13 • Sparky and lot new distro (by tuxtest on 2013-02-18 15:51:14 GMT from Canada)
I agree with dragonmouth! There are too many distribution that brings nothing new to the community. Many are based on Ubuntu with a few changes aesthetics and nothing else. Here I exclude some distributions that provide a real difference even if it is based on Ubuntu EX: LinuxMint, UberStudent, Hybrid Nirvanos that provide specificity.
Yesterday just for fun I have building a distribution on SuseStudio I changed a lot in look and choice of applications. But this does not make a new distro in the Linux world. I would not submit my little creation on Distrowatch distro simply because this is a change OpenSuse and nothing else.
In conclusion, well maybe it's time for me that Distrowatch as brainstorming or reflexion about it. I'd had this problem but I will stay good player. At this rhyme there will be 10.000 new distro in 3 years.
Best Regard All
14 • Sticks on ice (by XubuntuLover on 2013-02-18 16:00:50 GMT from Romania)
#7 It's not about stick's sizes, but it's easier to update a minimal system with less packages installed.
15 • Re: Sparky and lot new distro (by Jon Wright on 2013-02-18 16:09:02 GMT from Vietnam)
> "But this does not make a new distro in the Linux world. I would not submit my little creation on Distrowatch distro simply because this is a change OpenSuse and nothing else."
It takes more - you have to have a website and some kind of support infrastructure at least to be considered for listing on DW.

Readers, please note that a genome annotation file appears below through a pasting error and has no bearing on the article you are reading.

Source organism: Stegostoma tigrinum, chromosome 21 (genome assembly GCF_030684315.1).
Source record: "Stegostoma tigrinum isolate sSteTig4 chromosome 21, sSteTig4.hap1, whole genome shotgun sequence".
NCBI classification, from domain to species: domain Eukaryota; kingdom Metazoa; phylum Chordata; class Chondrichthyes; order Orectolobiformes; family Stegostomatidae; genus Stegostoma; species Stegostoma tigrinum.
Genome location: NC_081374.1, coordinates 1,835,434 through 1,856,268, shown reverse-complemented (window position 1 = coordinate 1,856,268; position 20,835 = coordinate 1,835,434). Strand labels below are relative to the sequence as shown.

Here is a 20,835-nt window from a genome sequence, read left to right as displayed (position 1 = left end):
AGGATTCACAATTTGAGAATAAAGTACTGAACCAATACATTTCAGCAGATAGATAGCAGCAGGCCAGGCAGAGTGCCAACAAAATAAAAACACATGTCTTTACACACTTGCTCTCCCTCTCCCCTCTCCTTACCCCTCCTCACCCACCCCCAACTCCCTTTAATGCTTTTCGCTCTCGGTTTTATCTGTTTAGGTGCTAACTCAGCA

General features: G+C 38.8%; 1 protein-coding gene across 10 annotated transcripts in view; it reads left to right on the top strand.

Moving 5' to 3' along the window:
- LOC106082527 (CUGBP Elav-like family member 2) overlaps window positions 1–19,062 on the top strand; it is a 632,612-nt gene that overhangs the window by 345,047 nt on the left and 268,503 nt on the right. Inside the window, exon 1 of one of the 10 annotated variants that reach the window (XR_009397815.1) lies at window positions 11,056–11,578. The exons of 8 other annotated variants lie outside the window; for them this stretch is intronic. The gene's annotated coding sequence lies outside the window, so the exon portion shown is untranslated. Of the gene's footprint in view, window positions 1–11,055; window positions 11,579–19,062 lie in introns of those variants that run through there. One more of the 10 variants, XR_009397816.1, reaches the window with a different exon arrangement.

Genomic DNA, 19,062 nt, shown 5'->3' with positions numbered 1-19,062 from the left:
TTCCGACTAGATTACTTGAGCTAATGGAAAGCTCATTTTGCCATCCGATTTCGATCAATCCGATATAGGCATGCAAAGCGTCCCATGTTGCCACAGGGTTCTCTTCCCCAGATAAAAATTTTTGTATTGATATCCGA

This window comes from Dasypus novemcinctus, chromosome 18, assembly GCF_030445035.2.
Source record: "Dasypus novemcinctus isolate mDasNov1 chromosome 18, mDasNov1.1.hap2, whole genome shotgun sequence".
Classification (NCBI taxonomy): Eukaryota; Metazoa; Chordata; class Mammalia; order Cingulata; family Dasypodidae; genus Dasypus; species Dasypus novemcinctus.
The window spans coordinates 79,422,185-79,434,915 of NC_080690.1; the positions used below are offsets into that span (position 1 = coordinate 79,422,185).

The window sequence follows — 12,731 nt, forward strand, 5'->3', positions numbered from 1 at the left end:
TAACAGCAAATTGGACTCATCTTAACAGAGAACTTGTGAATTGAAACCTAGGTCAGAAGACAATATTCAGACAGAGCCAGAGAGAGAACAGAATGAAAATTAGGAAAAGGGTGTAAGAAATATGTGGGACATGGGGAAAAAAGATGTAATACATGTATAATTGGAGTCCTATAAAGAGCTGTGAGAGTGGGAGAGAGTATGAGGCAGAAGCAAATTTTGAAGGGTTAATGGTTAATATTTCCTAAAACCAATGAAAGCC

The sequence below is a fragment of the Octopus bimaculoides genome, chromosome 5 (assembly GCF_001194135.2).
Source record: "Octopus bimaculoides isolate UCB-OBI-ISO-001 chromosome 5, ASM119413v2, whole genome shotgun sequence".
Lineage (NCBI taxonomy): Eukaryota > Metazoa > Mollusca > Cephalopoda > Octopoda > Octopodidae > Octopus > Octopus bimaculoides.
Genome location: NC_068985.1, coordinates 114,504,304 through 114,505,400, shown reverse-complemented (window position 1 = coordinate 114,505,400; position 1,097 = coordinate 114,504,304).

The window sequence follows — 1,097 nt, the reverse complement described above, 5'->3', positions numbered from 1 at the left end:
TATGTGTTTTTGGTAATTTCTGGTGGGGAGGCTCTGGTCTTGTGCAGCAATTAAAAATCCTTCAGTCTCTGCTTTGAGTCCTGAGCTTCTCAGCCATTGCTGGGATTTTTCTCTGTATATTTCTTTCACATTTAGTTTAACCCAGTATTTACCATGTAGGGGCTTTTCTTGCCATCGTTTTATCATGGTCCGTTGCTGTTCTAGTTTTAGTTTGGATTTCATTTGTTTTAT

16 • Sticks on ice (by FormerDistroHopper on 2013-02-18 16:17:08 GMT from Germany)
#14 if you want a small Linux, Xubuntu is surely the wrong choice in the first place. It's bloated, always been. Start with TinyCore and move your way up..
And yes, i prefer bloat-free systems, too. But the post was about 1GB memory sticks. Next time we talk about floppy disks... :P
17 • Sparky (by Jose on 2013-02-18 16:37:13 GMT from United States)
Good review on Sparky Linux. I only use rolling distros and love Debian, so i will have to look at this one.
On Admin and user's passwords cannot be the same, I consider that a HUGE plus. Keeping them the same bypasses first level security measures. I keep mine completely different. It seems that Windows users like to keep them the same.
Sudo - well I do not like the Ubuntu use od sudo. It should just be for specialized access. However if someone wants to use Sudo for everything, i whole-heartly recommend Mint over any 'buntu distro. i don't want to start a war here, but I was very impressed with Mint.
The Tux Commander issue - now that does puzzle me! I guess it was done that way to allow the user to pick specific applications, kinda the way some distros have KDE's Krusader file manager do.
All in all, I think it was an excellent review. Thank you for having a look at it! I will have to try it out.
Also you Questions and answers on the "Cloud" was very good. Makes me wonder if you are going to have a look at different options in setting up your own personal cloud and using what is publicly available, like Dropbox, Google's and others.
18 • Sudo (by FormerDistroHopper on 2013-02-18 16:51:20 GMT from Germany)
#17: i also can't understand that decision to make everything default to sudo. As soon as you can "sudo bash [-login]", you have the equivalent of a full root shell but with your weak/known) user password instead. Bad idea IMHO, but that's just me i guess?
19 • Sparky (by David McCann on 2013-02-18 17:20:02 GMT from United Kingdom)
Those who complain that the world doesn't need another distro need to look closer. Sparky is produced in Poland. The forum is conducted in Polish. How many other Linuxes are there aimed at home users with Polish support? There is life outside North America!
20 • Why use Sparky? (by Io on 2013-02-18 17:24:53 GMT from Poland)
When exists Crunchbang?
21 • Sparky Linux and LinuxBBQ (by Hoos on 2013-02-18 17:35:16 GMT from Singapore)
I agree that currently, there doesn't appear to be a clear cut aim to Sparky. It's also not very attractive. I'd tried it live once before and found it was ok but nothing to shout about.